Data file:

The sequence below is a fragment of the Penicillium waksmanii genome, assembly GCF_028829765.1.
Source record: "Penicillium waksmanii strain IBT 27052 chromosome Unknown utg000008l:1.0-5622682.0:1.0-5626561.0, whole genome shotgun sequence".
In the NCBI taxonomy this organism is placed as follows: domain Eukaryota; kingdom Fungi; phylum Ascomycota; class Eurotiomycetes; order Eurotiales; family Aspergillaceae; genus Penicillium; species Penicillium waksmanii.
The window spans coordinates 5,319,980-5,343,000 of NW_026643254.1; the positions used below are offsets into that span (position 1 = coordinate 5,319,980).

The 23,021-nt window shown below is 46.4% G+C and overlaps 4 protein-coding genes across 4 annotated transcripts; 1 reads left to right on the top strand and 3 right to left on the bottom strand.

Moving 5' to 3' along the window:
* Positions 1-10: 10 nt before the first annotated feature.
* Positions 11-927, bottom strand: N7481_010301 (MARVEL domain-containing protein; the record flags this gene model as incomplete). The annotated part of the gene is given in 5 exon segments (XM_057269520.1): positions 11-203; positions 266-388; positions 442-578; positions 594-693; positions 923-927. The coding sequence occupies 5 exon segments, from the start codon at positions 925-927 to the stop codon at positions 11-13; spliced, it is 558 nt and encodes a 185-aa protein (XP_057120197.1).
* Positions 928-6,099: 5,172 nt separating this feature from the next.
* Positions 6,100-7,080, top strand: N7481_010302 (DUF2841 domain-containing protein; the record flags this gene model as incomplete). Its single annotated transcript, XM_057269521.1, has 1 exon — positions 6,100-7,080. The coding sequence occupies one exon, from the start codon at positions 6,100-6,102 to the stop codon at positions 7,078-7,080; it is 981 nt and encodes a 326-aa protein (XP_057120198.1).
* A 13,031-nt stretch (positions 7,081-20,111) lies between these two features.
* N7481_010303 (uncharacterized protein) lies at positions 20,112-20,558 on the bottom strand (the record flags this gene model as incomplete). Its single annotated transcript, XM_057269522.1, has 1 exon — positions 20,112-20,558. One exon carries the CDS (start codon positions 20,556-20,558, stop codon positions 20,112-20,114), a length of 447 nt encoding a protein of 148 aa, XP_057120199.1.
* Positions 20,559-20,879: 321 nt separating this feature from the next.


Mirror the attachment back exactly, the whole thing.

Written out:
The sequence below is a fragment of the Penicillium waksmanii genome, assembly GCF_028829765.1.
Source record: "Penicillium waksmanii strain IBT 27052 chromosome Unknown utg000008l:1.0-5622682.0:1.0-5626561.0, whole genome shotgun sequence".
In the NCBI taxonomy this organism is placed as follows: domain Eukaryota; kingdom Fungi; phylum Ascomycota; class Eurotiomycetes; order Eurotiales; family Aspergillaceae; genus Penicillium; species Penicillium waksmanii.
The window spans coordinates 5,319,980-5,343,000 of NW_026643254.1; the positions used below are offsets into that span (position 1 = coordinate 5,319,980).

The 23,021-nt window shown below is 46.4% G+C and overlaps 4 protein-coding genes across 4 annotated transcripts; 1 reads left to right on the top strand and 3 right to left on the bottom strand.

Moving 5' to 3' along the window:
* Positions 1-10: 10 nt before the first annotated feature.
* Positions 11-927, bottom strand: N7481_010301 (MARVEL domain-containing protein; the record flags this gene model as incomplete). The annotated part of the gene is given in 5 exon segments (XM_057269520.1): positions 11-203; positions 266-388; positions 442-578; positions 594-693; positions 923-927. The coding sequence occupies 5 exon segments, from the start codon at positions 925-927 to the stop codon at positions 11-13; spliced, it is 558 nt and encodes a 185-aa protein (XP_057120197.1).
* Positions 928-6,099: 5,172 nt separating this feature from the next.
* Positions 6,100-7,080, top strand: N7481_010302 (DUF2841 domain-containing protein; the record flags this gene model as incomplete). Its single annotated transcript, XM_057269521.1, has 1 exon — positions 6,100-7,080. The coding sequence occupies one exon, from the start codon at positions 6,100-6,102 to the stop codon at positions 7,078-7,080; it is 981 nt and encodes a 326-aa protein (XP_057120198.1).
* A 13,031-nt stretch (positions 7,081-20,111) lies between these two features.
* N7481_010303 (uncharacterized protein) lies at positions 20,112-20,558 on the bottom strand (the record flags this gene model as incomplete). Its single annotated transcript, XM_057269522.1, has 1 exon — positions 20,112-20,558. One exon carries the CDS (start codon positions 20,556-20,558, stop codon positions 20,112-20,114), a length of 447 nt encoding a protein of 148 aa, XP_057120199.1.
* Positions 20,559-20,879: 321 nt separating this feature from the next.